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The complete review's Review:

       Poor Things is a remarkable piece of work. Presented as the memoir of a Scottish doctor, Archibald McCandless, it describes his life and that of a colleague -- the brilliant Godwin Baxter. A not-quite-Dr. Frankenstein, Baxter performs medical marvels. His greatest achievement is the creation of life: he brings to life a dead woman by transplanting the brain of the foetus she is carrying. The full-grown woman with the infant's mind, named Bella (later taking the name Victoria) is a remarkable creature.
       Designed, quite literally, to be Baxter's companion, she is sexually curious and voracious and more interested in other men -- including McCandless, whom she gets engaged to. However, she elopes with Duncan Wedderburn, travelling about the Continent and living in sin with him. Bella proves to be entirely too much for even a rake like Wedderburn, reducing him to quite a quivering, god-fearing mass. Adventures continue apace, from Odessa to Egypt to Paris, related in long letters sent by Bella.
       Ultimately, Bella returns to the fold, marrying McCandless (once it has been ascertained that she is disease-free). Ultimately, after further travails, there is a happy end, of sorts. As far as McCandless' memoirs go.
       The book, however, appends a letter, to be unsealed and read only in 1974 (sixty years after she wrote it) by Victoria "Bella" McCandless, in which she comments on McCandless' story and sets the record straight (or, if you wish, skews it further). Needless to say, she sees things quite differently, a sharp turn of events that casts everything that came before in quite a different light.
       Finally, there are also "Notes Critical and Historical" by the ostensible editor of the volume, Alasdair Gray, providing further information, background, and mystery.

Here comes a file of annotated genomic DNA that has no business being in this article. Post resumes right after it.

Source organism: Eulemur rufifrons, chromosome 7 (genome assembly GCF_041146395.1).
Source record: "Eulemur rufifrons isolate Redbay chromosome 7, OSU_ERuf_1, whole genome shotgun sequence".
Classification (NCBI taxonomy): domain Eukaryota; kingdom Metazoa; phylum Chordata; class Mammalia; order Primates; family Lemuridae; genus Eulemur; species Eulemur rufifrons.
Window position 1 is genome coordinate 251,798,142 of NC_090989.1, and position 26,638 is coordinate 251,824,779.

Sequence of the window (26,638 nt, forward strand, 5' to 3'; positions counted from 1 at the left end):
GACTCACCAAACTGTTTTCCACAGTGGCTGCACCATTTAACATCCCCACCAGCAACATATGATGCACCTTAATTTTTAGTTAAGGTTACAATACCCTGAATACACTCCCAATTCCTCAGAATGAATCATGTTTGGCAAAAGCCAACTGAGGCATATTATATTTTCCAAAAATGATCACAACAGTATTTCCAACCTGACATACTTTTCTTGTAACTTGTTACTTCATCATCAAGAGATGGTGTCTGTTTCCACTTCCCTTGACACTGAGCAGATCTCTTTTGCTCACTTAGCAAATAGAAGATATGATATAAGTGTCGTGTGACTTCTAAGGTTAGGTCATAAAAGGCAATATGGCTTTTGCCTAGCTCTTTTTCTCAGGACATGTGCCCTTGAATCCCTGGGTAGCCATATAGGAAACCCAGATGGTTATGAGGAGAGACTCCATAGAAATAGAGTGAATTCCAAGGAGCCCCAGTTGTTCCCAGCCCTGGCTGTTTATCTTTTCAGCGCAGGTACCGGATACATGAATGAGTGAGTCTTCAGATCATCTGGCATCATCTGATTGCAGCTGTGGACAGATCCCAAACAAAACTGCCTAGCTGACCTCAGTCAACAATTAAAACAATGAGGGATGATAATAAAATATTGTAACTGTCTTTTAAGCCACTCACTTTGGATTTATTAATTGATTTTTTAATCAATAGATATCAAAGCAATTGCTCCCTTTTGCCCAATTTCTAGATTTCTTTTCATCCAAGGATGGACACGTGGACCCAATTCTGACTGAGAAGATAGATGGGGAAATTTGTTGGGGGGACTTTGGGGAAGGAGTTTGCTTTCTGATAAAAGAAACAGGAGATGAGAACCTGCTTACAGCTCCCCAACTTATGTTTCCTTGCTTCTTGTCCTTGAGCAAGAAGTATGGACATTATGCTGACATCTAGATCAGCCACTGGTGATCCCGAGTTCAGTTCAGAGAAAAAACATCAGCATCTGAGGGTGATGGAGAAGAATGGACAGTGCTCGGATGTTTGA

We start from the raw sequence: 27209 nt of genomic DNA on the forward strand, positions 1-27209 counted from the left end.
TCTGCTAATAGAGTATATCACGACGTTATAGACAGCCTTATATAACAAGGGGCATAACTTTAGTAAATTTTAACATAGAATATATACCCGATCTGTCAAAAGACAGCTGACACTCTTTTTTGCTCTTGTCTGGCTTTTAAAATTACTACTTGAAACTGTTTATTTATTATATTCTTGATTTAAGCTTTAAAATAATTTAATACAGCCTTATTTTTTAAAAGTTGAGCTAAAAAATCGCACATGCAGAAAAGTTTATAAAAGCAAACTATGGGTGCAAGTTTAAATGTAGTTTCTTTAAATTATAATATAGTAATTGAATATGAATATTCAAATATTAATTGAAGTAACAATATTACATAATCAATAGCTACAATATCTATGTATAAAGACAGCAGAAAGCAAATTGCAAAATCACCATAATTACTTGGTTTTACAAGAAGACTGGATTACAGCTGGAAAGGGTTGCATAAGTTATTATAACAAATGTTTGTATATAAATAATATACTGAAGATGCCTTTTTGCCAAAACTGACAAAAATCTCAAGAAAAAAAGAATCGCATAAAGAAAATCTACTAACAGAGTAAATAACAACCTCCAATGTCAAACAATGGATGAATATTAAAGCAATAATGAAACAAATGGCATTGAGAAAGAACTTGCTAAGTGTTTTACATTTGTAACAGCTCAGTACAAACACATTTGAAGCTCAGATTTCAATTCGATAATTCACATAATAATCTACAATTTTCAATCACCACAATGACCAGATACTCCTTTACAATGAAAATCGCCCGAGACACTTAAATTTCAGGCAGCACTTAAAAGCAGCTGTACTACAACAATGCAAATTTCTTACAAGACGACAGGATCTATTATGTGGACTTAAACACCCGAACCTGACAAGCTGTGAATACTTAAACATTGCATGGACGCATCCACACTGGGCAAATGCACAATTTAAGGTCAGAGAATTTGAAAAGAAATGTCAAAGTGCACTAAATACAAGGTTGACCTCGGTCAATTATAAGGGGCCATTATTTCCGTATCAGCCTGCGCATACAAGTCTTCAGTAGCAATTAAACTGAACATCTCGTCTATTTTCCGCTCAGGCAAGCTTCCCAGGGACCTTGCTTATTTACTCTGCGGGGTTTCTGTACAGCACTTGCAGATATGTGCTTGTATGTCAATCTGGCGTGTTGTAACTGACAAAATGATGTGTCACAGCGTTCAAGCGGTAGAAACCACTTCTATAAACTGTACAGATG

Beautifully designed and illustrated, this volume is a marvel. A brief summary of the plot does little justice to it: the art is in Gray's presentation, in his words and his style(s). This is a novel about morality and science and sex and politics and Scotland and many things more. It is also a work of literature. Gray writes very well, employing a variety of voices and approaches, each one pitch-perfect and spot on. He manages here to be incredibly funny and deathly earnest, and to present a book that is, from beginning to end, entertaining. Highly recommended.

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Links:

Poor Things: Reviews: Alasdair Gray Other books by Alasdair Gray under review: Books about Alasdair Gray under review: Other books of interest under review:
  • See Index of Contemporary British fiction

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About the Author:

       Scottish author Alasdair Gray was born in 1934. A noted illustrator and author, he has written a number of remarkable works of fiction.